Fact sheet: custodial, cleaning and other related products

Find out about the New Substances Notification Regulations

If you import or manufacture new substances, you may be required to notify these substances pursuant to the Canadian Environmental Protection Act, 1999 (CEPA 1999) and the New Substances Notification Regulations (NSNR). CEPA 1999 requires that the prescribed information under the NSNR be submitted to the Minister of the Environment prior to the import or manufacture of new substances. The following information may help you to determine your responsibilities under CEPA 1999.

There are many substances identified as chemicals, polymers and/or products of biotechnology used as ingredients in custodial, cleaning, and other related products. These substances must be notified in accordance with the NSNR if they are not listed on the Domestic Substances List (DSL).

  • Air fresheners
  • Automotive cleaning products
  • Carpet cleaners
  • Degreasers
  • Deodorants
  • Deodorizers
  • Laundry products
  • Septic tank treatments
  • Rest room products
  • Water conditioners
  • Floor care products
  • Specialty cleaners

Do not hesitate to share this information with your Canadian and foreign suppliers.

See reverse for details on the NSNR and contact information.

We all benefit when you comply with the law.

New Substances Notification Regulations (NSNR)

Why such regulations?

As part of the "cradle to grave" management approach for toxic substances laid out in the Canadian Environmental Protection Act, 1999, the New Substances Notification Regulations (NSNR) are an integral part of the federal government's national pollution prevention strategy.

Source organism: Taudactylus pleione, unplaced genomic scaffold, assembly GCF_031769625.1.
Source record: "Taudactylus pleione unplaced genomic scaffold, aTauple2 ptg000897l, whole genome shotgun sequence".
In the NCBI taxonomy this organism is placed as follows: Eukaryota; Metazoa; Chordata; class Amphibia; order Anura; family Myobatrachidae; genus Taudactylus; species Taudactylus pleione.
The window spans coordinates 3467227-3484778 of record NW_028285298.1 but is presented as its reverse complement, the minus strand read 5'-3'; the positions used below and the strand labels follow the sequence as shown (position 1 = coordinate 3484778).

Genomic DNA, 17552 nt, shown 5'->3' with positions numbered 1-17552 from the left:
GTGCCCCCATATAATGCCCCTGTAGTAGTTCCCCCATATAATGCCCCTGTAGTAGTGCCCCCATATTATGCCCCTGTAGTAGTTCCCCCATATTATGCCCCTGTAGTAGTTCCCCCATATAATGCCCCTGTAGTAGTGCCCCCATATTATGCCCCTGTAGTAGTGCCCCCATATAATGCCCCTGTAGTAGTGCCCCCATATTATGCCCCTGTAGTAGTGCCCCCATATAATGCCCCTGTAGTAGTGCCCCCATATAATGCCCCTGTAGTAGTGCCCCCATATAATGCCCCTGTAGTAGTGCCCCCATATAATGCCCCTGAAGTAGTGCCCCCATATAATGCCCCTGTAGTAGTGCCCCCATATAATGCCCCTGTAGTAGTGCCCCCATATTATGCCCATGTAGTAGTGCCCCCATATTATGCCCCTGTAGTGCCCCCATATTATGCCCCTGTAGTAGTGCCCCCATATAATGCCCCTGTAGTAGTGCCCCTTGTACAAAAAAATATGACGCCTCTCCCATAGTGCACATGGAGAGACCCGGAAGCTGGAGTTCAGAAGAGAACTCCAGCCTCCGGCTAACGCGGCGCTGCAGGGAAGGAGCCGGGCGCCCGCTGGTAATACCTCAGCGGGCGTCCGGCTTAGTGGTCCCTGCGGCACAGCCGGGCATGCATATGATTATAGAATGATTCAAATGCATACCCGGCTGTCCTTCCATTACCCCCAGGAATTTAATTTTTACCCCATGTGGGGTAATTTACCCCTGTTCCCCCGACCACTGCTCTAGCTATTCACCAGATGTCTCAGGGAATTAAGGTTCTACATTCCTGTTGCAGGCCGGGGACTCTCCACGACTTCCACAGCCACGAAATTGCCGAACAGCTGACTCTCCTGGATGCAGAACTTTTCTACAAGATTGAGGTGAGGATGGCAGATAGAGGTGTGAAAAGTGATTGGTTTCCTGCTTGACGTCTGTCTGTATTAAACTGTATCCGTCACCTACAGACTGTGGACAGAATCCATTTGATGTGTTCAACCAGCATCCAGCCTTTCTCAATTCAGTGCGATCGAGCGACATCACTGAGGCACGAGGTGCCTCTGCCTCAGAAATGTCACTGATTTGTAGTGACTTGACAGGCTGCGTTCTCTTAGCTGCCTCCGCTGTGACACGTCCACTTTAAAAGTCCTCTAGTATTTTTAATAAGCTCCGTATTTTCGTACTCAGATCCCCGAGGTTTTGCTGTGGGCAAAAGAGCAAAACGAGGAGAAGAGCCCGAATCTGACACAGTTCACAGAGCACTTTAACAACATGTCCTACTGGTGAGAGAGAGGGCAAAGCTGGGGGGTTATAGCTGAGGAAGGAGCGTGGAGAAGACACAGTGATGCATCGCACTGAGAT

The CEPA 1999 approach to the control of new substances is both proactive and preventative, employing a pre-import or pre-manufacture notification and assessment process. When this process identifies a new substance that may pose a risk to health or the environment, the Act empowers Environment Canada to intervene prior to or during the earliest stages of its introduction into Canada. This ability to act early makes the new substances program a unique and essential component of the federal management of toxic substances.

What is a substance?

A substance is any matter, whether organic or inorganic, animate or inanimate.

What is a new substance?

A new substance is any substance that does not appear on the Domestic Substances List (DSL) of CEPA 1999.

What is the Domestic Substances List?

A new substance is any substance that does not appear on the Domestic Substances List (DSL) of the Canadian Environmental Protection Act, 1999.

Where can I get a copy of the Domestic Substances List?

The DSL can be searched on the New Substances Website.

Any substance that does not appear on the DSL is subject to the NSN Regulations.

Are there new substances that are not subject to the NSNR?

Yes. Substances regulated under any other Federal Acts that require notice prior to import or manufacture and that require an assessment of toxicity are not subject to the NSNR. These Acts are listed on Schedule 2 and 4 of CEPA 1999.

I want to manufacture or import a new substance. What should I do?

Please consult us in advance of initiating the manufacture or importation process of a new substance. You will need information on the composition and use of the new substance for you to determine how to fulfill your obligation under CEPA 1999 and the NSNR.

You must fulfill the requirements of the NSNR before manufacturing or importing a new substance. Enforcement of the NSNR will be conducted in accordance with the Compliance and Enforcement Policy of CEPA 1999.

Where can I get more information?

To find out more on the NSNR provisions, to consult the DSL, or to obtain instructions on how to complete the notification, visit the New Substances Website.

Who do I contact?

National Office (Gatineau, Hull Sector):
Telephone: 1-800-567-1999 (within Canada)
(819) 953-7156 (outside Canada)
Facsimile: (819) 953-7155
E-mail: NSN-Infoline@ec.gc.ca

The information presented here is not exhaustive. The intent is to highlight relevant points in the New Substances Regulations established by CEPA 1999. In case of a discrepancy between this bulletin, CEPA 1999 and the New Substances Notification Regulations, the legislation and the Regulations will prevail. Please refer to the Regulations for complete details on the requirements.

Published with the Authority of the Federal Minister of the Environment.
© Minister of Public Works and Government Services 2002

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